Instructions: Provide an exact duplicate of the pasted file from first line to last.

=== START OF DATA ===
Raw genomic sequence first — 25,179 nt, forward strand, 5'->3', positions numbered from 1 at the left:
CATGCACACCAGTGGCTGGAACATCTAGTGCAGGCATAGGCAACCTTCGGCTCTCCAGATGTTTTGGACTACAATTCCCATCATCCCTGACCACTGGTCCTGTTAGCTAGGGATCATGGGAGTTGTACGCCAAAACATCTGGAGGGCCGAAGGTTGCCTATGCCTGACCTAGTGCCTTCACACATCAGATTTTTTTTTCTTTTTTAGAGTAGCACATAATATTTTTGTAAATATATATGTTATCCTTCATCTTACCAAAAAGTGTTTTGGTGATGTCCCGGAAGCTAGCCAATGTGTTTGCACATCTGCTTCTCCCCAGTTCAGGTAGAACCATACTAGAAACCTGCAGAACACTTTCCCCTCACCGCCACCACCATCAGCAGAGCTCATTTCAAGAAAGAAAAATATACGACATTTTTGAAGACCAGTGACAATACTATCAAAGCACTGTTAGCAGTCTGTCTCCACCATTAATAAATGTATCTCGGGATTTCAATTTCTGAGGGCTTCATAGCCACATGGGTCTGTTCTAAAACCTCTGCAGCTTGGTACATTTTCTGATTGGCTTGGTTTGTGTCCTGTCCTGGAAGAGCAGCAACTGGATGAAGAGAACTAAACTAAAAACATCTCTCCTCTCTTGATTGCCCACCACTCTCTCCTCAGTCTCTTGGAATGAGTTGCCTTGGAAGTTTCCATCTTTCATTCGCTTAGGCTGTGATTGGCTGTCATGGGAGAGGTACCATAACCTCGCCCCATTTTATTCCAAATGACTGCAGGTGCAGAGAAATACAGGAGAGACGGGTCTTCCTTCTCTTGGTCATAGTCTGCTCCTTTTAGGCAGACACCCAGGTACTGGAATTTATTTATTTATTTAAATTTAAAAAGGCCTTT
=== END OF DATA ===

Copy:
Raw genomic sequence first — 25,179 nt, forward strand, 5'->3', positions numbered from 1 at the left:
CATGCACACCAGTGGCTGGAACATCTAGTGCAGGCATAGGCAACCTTCGGCTCTCCAGATGTTTTGGACTACAATTCCCATCATCCCTGACCACTGGTCCTGTTAGCTAGGGATCATGGGAGTTGTACGCCAAAACATCTGGAGGGCCGAAGGTTGCCTATGCCTGACCTAGTGCCTTCACACATCAGATTTTTTTTTCTTTTTTAGAGTAGCACATAATATTTTTGTAAATATATATGTTATCCTTCATCTTACCAAAAAGTGTTTTGGTGATGTCCCGGAAGCTAGCCAATGTGTTTGCACATCTGCTTCTCCCCAGTTCAGGTAGAACCATACTAGAAACCTGCAGAACACTTTCCCCTCACCGCCACCACCATCAGCAGAGCTCATTTCAAGAAAGAAAAATATACGACATTTTTGAAGACCAGTGACAATACTATCAAAGCACTGTTAGCAGTCTGTCTCCACCATTAATAAATGTATCTCGGGATTTCAATTTCTGAGGGCTTCATAGCCACATGGGTCTGTTCTAAAACCTCTGCAGCTTGGTACATTTTCTGATTGGCTTGGTTTGTGTCCTGTCCTGGAAGAGCAGCAACTGGATGAAGAGAACTAAACTAAAAACATCTCTCCTCTCTTGATTGCCCACCACTCTCTCCTCAGTCTCTTGGAATGAGTTGCCTTGGAAGTTTCCATCTTTCATTCGCTTAGGCTGTGATTGGCTGTCATGGGAGAGGTACCATAACCTCGCCCCATTTTATTCCAAATGACTGCAGGTGCAGAGAAATACAGGAGAGACGGGTCTTCCTTCTCTTGGTCATAGTCTGCTCCTTTTAGGCAGACACCCAGGTACTGGAATTTATTTATTTATTTAAATTTAAAAAGGCCTTT